In the latest in the publisher’s ReVisioning American History series, Ortiz (History/Univ. of Florida; Emancipation Betrayed: The Hidden History of Black Organizing and White Violence in Florida from Reconstruction to the Bloody Election of 1920, 2005, etc.) examines U.S. history through the lens of African-American and Latinx activists. Much of the American history taught in schools is limited to white America, leaving out the impact of non-European immigrants and indigenous peoples. The author corrects that error in a thorough look at the debt of gratitude we owe to the Haitian Revolution, the Mexican War of Independence, and the Cuban War of Independence, all struggles that helped lead to social democracy. Ortiz shows the history of the workers for what it really was: a fatal intertwining of slavery, racial capitalism, and imperialism. He states that the American Revolution began as a war of independence and became a war to preserve slavery. Thus, slavery is the foundation of American prosperity. With the end of slavery, imperialist America exported segregation laws and labor discrimination abroad. As we moved into Cuba, the Philippines, and Puerto Rico, we stole their land for American corporations and used the Army to enforce draconian labor laws. This continued in the South and in California. The rise of agriculture could not have succeeded without cheap labor. Mexican workers were often preferred because, if they demanded rights, they could just be deported. Convict labor worked even better. The author points out the only way success has been gained is by organizing; a great example was the “Day without Immigrants” in 2006. Of course, as Ortiz rightly notes, much more work is necessary, especially since Jim Crow and Juan Crow are resurging as each political gain is met with “legal” countermeasures.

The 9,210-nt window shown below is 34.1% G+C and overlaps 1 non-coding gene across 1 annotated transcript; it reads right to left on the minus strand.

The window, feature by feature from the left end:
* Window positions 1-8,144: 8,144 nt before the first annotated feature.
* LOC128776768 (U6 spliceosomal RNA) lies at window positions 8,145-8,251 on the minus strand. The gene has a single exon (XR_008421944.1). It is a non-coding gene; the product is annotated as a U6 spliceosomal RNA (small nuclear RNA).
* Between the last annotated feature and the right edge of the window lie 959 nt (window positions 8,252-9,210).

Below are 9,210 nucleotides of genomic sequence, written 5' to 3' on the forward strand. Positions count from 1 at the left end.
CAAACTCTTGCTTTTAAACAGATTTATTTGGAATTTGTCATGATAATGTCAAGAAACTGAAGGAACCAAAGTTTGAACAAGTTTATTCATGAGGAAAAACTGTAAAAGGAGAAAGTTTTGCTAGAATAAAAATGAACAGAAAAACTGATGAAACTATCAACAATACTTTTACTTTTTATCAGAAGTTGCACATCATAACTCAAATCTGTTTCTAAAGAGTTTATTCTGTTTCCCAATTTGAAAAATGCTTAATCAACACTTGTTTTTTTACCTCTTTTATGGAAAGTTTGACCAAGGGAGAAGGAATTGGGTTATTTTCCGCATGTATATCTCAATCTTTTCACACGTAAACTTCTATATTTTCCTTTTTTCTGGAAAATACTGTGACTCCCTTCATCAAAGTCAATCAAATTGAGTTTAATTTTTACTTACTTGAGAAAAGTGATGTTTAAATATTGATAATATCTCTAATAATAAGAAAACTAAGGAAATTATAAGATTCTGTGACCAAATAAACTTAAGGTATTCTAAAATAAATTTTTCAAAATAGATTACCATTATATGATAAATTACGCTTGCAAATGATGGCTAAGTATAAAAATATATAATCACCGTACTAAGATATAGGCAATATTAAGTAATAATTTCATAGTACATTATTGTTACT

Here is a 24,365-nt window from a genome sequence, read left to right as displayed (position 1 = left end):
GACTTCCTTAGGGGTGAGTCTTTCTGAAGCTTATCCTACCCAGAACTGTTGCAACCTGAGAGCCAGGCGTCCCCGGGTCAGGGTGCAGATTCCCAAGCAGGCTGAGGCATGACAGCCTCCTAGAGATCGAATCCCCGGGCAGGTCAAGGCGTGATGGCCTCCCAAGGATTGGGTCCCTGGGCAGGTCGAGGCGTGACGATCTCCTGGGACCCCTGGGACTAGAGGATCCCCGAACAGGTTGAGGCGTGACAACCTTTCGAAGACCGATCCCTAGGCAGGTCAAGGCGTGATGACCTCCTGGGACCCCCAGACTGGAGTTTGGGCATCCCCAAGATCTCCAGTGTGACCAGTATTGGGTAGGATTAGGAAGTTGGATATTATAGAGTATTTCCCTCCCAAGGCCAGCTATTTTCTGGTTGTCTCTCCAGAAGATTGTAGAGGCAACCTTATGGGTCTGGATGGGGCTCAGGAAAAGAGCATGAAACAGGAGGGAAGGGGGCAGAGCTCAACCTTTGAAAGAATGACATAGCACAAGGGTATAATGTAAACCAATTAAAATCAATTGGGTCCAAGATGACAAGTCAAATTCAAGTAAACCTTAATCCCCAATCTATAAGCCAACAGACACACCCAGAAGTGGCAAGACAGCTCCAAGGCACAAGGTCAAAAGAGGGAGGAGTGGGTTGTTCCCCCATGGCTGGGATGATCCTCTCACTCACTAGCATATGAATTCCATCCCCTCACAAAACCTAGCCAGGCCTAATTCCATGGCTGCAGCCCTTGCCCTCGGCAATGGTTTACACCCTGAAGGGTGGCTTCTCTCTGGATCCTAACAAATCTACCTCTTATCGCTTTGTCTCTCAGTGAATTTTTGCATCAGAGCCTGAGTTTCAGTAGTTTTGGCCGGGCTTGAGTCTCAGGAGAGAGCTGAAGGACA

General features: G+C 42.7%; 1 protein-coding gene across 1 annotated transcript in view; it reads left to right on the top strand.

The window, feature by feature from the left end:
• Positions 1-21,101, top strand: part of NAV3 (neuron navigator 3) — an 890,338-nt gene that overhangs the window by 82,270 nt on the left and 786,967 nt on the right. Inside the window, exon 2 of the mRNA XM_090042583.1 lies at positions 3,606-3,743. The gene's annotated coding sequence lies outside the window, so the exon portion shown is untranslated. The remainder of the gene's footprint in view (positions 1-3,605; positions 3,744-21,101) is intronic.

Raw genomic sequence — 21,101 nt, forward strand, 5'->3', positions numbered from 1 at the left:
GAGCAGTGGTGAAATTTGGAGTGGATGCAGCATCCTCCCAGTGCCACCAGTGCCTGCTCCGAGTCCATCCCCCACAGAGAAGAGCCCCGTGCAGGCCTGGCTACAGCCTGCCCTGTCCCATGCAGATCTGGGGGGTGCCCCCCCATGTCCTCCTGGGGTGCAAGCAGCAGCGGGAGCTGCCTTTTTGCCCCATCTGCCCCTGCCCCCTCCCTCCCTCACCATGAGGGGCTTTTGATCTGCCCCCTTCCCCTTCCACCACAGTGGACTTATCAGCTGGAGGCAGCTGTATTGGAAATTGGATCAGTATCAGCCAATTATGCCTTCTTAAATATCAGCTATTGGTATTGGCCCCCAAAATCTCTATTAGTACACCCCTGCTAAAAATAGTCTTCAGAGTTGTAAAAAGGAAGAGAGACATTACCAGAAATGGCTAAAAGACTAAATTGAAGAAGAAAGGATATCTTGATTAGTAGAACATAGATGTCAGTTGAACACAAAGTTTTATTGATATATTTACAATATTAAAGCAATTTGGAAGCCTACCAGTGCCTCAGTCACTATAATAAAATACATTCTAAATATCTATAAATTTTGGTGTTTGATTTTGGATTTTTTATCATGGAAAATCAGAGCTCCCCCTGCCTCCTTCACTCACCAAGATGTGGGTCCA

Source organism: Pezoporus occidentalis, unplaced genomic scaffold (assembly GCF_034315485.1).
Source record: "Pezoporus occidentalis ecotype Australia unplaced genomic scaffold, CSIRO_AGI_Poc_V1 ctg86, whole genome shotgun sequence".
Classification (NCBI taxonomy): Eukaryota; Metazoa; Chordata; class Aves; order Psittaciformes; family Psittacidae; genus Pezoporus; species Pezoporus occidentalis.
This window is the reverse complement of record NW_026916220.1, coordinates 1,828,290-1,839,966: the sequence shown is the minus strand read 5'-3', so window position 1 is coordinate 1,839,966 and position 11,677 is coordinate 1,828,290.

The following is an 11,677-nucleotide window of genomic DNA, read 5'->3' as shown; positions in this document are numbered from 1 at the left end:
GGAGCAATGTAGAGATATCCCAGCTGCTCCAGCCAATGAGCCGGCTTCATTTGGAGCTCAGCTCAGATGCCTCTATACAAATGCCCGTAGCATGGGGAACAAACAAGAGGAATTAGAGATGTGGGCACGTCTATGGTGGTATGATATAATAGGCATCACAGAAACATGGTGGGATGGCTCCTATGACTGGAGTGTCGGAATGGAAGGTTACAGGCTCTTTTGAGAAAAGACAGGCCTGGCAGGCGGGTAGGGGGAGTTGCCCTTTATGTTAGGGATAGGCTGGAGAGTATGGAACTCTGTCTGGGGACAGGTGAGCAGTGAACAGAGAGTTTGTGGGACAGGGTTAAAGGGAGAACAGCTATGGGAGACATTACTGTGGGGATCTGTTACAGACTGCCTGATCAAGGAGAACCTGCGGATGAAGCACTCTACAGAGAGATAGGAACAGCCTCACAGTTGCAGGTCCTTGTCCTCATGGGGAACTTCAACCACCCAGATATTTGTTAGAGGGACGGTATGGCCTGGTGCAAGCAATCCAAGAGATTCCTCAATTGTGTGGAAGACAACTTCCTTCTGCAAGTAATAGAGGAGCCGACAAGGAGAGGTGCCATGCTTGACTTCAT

A sleek, vital history that effectively shows how, “from the outset, inequality was enforced with the whip, the gun, and the United States Constitution.”

Pub Date: Jan. 30, 2018

ISBN: 978-0-8070-1310-6

Page Count: 272

Publisher: Beacon

Review Posted Online: Oct. 10, 2017

Kirkus Reviews Issue: Nov. 1, 2017